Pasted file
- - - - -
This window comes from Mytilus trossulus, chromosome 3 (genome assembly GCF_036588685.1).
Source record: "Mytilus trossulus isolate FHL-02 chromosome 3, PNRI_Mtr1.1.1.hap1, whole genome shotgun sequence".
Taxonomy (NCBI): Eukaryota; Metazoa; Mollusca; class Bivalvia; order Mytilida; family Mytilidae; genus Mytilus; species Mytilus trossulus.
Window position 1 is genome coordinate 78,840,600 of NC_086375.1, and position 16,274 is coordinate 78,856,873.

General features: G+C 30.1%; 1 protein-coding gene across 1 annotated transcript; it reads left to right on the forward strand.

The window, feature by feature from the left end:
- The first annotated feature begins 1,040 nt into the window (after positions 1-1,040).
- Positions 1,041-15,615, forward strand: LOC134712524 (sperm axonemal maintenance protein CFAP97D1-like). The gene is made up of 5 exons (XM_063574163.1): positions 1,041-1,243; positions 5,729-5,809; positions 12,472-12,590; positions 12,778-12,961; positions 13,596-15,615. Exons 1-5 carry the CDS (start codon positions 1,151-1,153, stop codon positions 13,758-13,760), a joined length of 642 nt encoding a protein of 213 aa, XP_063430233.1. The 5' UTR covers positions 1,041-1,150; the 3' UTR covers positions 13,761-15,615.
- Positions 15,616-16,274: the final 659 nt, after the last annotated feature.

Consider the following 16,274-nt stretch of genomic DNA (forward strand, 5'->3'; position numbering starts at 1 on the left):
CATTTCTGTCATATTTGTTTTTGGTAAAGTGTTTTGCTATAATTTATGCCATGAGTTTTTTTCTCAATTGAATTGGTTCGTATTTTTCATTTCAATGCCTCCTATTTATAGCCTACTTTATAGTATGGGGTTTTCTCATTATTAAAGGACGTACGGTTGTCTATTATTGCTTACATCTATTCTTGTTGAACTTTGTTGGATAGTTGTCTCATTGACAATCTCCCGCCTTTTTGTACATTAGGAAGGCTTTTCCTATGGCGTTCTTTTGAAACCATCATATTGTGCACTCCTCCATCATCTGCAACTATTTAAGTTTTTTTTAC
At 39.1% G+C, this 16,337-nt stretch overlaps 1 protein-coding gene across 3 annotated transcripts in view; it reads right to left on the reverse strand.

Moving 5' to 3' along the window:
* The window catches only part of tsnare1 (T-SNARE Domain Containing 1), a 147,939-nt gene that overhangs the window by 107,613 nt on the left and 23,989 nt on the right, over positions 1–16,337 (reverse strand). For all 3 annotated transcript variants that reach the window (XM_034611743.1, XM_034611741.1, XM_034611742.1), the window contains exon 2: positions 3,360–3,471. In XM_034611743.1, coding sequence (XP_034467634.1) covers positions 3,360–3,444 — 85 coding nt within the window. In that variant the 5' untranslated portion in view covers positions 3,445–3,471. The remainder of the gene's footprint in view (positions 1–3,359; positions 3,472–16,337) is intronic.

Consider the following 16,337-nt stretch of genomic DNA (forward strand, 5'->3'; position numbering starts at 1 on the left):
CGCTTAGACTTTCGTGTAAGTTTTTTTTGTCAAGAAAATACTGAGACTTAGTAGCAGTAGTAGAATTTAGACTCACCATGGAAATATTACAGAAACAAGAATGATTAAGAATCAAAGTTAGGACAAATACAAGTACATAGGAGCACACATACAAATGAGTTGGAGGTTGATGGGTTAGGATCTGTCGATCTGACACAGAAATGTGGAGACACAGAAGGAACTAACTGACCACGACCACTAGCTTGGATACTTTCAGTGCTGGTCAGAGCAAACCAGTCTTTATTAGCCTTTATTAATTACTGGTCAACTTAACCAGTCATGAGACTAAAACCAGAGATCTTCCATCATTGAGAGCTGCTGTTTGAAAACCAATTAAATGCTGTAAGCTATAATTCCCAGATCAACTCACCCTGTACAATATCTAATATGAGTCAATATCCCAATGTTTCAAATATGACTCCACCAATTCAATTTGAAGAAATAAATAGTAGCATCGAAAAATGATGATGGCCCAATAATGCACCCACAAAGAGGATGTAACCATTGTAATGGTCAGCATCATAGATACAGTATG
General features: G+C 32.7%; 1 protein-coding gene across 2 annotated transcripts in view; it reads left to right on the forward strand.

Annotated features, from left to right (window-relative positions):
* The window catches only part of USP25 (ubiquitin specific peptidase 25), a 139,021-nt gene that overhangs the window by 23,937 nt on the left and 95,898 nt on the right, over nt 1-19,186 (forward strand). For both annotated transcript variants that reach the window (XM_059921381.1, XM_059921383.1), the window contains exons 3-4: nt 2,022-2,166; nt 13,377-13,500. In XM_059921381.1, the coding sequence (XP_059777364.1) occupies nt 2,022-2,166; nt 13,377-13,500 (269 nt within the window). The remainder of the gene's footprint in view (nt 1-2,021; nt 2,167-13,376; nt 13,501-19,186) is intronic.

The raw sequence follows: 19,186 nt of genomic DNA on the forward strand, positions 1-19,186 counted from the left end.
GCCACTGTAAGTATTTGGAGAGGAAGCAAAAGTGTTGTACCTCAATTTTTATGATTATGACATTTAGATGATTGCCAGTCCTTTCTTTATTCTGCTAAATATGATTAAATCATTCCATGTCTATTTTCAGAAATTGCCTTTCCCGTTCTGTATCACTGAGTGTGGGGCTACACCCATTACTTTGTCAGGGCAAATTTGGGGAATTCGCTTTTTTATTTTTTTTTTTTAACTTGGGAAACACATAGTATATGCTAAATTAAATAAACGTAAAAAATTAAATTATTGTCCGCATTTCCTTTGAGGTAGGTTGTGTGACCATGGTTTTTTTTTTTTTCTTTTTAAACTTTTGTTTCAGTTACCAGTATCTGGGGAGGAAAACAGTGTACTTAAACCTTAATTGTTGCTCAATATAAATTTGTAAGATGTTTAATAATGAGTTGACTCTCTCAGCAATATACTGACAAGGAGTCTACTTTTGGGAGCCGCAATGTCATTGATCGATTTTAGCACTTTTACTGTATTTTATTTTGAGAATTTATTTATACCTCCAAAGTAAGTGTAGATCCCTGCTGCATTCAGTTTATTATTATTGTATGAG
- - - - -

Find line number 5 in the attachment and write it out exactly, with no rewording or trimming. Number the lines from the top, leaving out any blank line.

General features: G+C 30.1%; 1 protein-coding gene across 1 annotated transcript; it reads left to right on the forward strand.